Pat

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Caprica
27 Apr 2014
07:07:31am
re: A question on Minneapolis cancel

Hello All,
The above posts are most interesting about machine cancels especially Rhinelanders' post.
I have asked the USPS about these numbers but they ignore me.

I collect cds and have many from Chicago and I too want to know the conversion of machine number to actual location where the cancel was done. I like seeing where the stamps came from.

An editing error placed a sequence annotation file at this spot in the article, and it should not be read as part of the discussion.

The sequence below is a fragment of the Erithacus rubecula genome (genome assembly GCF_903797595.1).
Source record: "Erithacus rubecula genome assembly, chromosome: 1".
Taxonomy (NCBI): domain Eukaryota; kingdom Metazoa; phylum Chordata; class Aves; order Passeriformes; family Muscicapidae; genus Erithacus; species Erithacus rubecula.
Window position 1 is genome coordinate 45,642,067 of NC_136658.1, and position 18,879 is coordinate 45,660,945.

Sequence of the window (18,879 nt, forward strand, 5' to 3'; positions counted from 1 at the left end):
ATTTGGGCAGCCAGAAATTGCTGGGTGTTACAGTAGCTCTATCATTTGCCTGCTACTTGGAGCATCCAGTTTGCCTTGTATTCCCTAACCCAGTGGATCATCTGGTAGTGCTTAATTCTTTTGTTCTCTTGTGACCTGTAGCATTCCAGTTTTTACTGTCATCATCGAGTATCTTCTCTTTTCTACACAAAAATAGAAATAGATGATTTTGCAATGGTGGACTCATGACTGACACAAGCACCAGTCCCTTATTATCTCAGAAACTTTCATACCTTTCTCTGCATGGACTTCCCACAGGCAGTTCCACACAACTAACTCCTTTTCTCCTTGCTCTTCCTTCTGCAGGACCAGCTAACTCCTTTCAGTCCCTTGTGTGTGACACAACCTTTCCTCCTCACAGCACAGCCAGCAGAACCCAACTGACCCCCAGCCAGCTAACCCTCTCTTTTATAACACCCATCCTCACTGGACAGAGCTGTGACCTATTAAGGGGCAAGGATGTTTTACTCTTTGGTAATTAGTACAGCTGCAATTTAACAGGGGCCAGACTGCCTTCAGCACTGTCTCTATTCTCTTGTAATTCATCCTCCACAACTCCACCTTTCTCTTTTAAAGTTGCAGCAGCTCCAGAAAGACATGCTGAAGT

Is there any website or publication where I can see this conversion for any US state?
Any help that any one can give would be greatly appreciated!

I've got about 400 US cds that I need to research. If you have any readable cds with postage stamps (SON, or offstamp) up to 1979 that you do not want, I would like to have them. I'll even pay the cost of posting to Australia.

Cheers